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Extended report
IRF5 polymorphism predicts prognosis in patients with systemic sclerosis
  1. Roozbeh Sharif1,
  2. Maureen D Mayes2,
  3. Filemon K Tan2,
  4. Olga Y Gorlova3,
  5. Laura Kathleen Hummers4,
  6. Ami A Shah4,
  7. Daniel E Furst5,
  8. Dinesh Khanna6,
  9. Javier Martin7,
  10. Lara Bossini-Castillo7,
  11. Emilio B Gonzalez8,
  12. Jun Ying3,
  13. Hilda Torres Draeger9,
  14. Sandeep K Agarwal2,
  15. John D Reveille2,
  16. Frank C Arnett2,
  17. Fredrick M Wigley4,
  18. Shervin Assassi2
  1. 1Division of Rheumatology and Immunogenetics, The University of Texas Health Science Center at Houston, Houston, Texas, USA
  2. 2Department of Rheumatology and Clinical Immunogenetics, The University of Texas Health Science Center at Houston, Houston, Texas, USA
  3. 3Department of Epidemiology, The University of Texas M.D. Anderson Cancer Center, Houston, Texas, USA
  4. 4Department of Medicine/Rheumatology, Johns Hopkins University, Baltimore, Maryland, USA
  5. 5Department of Rheumatology, University of California at Los Angeles, Los Angeles, California, USA
  6. 6Division of Rheumatology/Department of Internal Medicine, University of Michigan, Ann Arbor, Michigan, USA
  7. 7Department of Immunology, Instituto de Biomedicina Lopez-Neyra. CSIC, Granada, Spain
  8. 8Division of Rheumatology/Internal Medicine, University of Texas Medical Branch, Galveston, Texas, USA
  9. 9Division of Rheumatology/Department of Medicine, The University of Texas Health Science Center at San Antonio, San Antonio, Texas, USA
  1. Correspondence to Dr Shervin Assassi, Division of Rheumatology, The University of Texas Health Science Center at Houston, 6431 Fannin, MSB 5.232, Houston, TX 77030, USA; shervin.assassi{at}


Objective The first genome-wide association study (GWAS) of systemic sclerosis (SSc) demonstrated three non-major histocompatibility complex (MHC) susceptibility loci. The goal of this study was to investigate the impact of these gene variants on survival and severity of interstitial lung disease (ILD) in SSc.

Methods The authors examined 1443 Caucasian SSc patients enrolled in the Genetics versus Environment In Scleroderma Outcome Study (GENISOS) and Scleroderma Family Registry (n = 914 – discovery cohort) and The Johns Hopkins Scleroderma Cohort (n = 529 – replication cohort). Forced vital capacity (FVC)% predicted was used as a surrogate for ILD severity. Five single nucleotide polymorphisms, IRF5 (rs10488631, rs12537284, rs4728142), STAT4 (rs3821236), CD247 (rs2056626) reached genome-wide significance in the SSc-GWAS and were examined in the current study.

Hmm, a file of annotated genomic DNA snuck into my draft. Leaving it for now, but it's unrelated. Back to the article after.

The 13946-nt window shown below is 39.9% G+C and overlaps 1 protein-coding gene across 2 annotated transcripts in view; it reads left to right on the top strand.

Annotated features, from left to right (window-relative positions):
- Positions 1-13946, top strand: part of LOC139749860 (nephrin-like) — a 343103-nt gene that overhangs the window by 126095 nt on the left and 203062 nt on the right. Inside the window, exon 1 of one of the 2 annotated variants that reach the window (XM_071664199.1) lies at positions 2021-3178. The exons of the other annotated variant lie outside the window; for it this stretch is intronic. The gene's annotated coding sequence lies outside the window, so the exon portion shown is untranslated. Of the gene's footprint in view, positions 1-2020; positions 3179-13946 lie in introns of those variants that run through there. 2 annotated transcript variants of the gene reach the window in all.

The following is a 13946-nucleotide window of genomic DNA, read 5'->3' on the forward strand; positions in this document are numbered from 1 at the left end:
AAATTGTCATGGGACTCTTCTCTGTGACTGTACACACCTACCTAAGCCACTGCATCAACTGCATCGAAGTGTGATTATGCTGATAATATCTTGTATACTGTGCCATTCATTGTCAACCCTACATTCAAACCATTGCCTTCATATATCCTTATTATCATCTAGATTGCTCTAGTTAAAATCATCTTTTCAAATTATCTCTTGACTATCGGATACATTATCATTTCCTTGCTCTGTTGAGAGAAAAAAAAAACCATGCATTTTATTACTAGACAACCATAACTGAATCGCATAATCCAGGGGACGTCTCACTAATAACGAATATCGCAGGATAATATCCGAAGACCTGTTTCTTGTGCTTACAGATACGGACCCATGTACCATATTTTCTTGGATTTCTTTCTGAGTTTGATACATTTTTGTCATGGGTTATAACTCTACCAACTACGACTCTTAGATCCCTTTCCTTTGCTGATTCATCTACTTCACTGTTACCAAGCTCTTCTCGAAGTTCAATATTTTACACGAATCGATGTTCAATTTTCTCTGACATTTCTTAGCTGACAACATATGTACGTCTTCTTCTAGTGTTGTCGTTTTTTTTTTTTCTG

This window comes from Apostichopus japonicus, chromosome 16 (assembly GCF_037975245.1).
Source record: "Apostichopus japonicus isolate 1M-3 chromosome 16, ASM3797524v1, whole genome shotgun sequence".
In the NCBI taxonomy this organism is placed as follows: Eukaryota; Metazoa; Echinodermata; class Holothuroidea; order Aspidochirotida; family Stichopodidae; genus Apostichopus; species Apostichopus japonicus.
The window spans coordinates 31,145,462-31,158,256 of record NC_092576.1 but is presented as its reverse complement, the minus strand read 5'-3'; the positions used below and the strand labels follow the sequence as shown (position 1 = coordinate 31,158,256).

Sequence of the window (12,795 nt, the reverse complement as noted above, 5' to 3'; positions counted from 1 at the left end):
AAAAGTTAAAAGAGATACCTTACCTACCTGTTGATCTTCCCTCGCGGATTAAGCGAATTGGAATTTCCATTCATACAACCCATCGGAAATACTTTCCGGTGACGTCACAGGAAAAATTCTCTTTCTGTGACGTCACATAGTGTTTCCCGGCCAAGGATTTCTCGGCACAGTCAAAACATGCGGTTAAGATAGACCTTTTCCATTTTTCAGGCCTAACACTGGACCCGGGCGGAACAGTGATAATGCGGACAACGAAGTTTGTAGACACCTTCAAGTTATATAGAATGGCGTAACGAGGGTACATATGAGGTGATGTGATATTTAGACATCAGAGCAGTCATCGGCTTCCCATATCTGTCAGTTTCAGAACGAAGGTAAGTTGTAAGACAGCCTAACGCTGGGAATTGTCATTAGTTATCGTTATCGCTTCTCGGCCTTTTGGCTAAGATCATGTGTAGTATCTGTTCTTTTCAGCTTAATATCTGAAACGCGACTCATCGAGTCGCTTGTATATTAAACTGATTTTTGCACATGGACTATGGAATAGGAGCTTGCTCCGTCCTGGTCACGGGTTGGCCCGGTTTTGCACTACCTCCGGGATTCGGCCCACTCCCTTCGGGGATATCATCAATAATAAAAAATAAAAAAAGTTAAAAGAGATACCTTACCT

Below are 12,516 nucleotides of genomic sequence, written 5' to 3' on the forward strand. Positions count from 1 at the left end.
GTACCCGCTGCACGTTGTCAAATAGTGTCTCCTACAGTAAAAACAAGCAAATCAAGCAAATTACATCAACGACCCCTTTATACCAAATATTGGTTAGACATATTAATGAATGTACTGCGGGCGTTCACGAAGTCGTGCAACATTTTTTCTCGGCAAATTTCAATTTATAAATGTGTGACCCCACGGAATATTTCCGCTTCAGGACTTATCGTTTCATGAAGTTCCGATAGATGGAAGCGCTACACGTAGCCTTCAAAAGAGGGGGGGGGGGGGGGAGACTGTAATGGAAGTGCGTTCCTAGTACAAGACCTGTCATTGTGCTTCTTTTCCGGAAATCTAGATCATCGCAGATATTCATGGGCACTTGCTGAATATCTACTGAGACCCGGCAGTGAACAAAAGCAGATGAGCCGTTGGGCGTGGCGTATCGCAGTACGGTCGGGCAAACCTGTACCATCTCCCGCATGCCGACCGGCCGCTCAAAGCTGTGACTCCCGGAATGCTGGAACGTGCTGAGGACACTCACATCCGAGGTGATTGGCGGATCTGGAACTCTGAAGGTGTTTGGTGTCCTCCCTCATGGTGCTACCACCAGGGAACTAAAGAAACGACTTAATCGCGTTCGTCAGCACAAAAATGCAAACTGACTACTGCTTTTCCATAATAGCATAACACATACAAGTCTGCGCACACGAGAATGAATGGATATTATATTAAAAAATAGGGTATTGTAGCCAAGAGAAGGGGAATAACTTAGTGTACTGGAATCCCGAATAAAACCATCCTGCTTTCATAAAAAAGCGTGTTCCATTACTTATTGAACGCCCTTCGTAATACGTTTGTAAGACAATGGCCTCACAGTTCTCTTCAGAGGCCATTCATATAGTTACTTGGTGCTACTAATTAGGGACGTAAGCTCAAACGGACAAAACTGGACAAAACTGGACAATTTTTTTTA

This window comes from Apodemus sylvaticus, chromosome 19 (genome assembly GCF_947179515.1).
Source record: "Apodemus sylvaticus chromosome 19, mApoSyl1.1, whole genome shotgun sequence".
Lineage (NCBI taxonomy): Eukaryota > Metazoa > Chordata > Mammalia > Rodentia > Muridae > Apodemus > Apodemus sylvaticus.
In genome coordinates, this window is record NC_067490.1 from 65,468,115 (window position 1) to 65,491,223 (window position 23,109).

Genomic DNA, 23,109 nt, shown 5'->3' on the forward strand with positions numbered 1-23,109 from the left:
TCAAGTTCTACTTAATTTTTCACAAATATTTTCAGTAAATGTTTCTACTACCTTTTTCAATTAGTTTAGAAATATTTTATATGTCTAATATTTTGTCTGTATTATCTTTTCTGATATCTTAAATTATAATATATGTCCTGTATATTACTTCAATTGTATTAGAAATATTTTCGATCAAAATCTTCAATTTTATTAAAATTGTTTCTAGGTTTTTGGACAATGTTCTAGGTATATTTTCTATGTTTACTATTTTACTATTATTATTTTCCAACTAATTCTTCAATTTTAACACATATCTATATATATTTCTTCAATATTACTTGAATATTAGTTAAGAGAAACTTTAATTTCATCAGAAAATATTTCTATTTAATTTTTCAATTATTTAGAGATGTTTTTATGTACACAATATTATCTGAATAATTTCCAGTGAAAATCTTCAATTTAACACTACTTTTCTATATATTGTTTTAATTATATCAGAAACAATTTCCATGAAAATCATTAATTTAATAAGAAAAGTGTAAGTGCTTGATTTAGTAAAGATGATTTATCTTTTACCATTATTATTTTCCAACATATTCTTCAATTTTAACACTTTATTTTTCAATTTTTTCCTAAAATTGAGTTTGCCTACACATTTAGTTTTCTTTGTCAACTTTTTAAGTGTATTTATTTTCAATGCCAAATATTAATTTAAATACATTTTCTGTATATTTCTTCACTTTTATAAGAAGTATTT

Results Overall, 15.5% of the patients had died over the follow-up period of 5.5 years. The IRF5 rs4728142 minor allele was predictive of longer survival in the discovery cohort (p = 0.021) and in the independent replication cohort (p = 0.047) and combined group (HR: 0.75, 95% CI 0.62 to 0.90, p = 0.002). The association of this SNP with survival was independent of age at disease onset, disease type and autoantibody profile (anticentromere and antitopoisomerase antibodies). The minor allele frequency of IRF5 rs4728142 was 49.4%.

Moreover, IRF5 rs4728142 minor allele correlated with higher FVC% predicted at enrolment (p = 0.019). Finally, the IRF5 rs4728142 minor allele was associated with lower IRF5 transcript expression in patients and controls (p = 0.016 and p = 0.034, respectively), suggesting that the IRF5, rs4728142 SNP, may be functionally relevant.

Conclusion An SNP in the IRF5 promoter region (rs4728142), associated with lower IRF5 transcript levels, was predictive of longer survival and milder ILD in patients with SSc.

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  • Funding The study was supported by the National Institute of Health. N01-AR-2251; R01-AR055258; P50-AR-054144; KL2-RR-024149; K23-AR-061436; T32-AR-052283; M01-RR-00073; M01-RR-01346; UL1-RR-024148; TL1-RR-024147.

  • Competing interests LKH is a consultant for NexMed and Amira; receives grant support from Actelion, United Therapeutics, Novartis and Medimmune. FMW is a consultant for Amira, Novartis and Orion; advisory board member for Orion Phamaceuticals; received grant support from United Therapeutics and Actelion. DK has received grant support from Takeda, URL and Savient; consultant for Novartis, Ardea, Takeda and Savient; on the speakers bureau of Takeda and Savient; received support for travel expenses from Takeda, Novartis and Savient. DEF has received grants from, is a consultant and scientific review board member for Actelion, Gilead and Roche/Genetech. Actelion, Pfizer and Medimmune have provided grants to the institution where AAS works. RS, MDM, FKT, OYG, JM, LB-C, EBG, HTD, JY, SKA, JDR, FCA and SA declare no competing interest.

  • Ethics approval Institutional Review Board of the pariticipating sites.

  • Provenance and peer review Not commissioned; externally peer reviewed.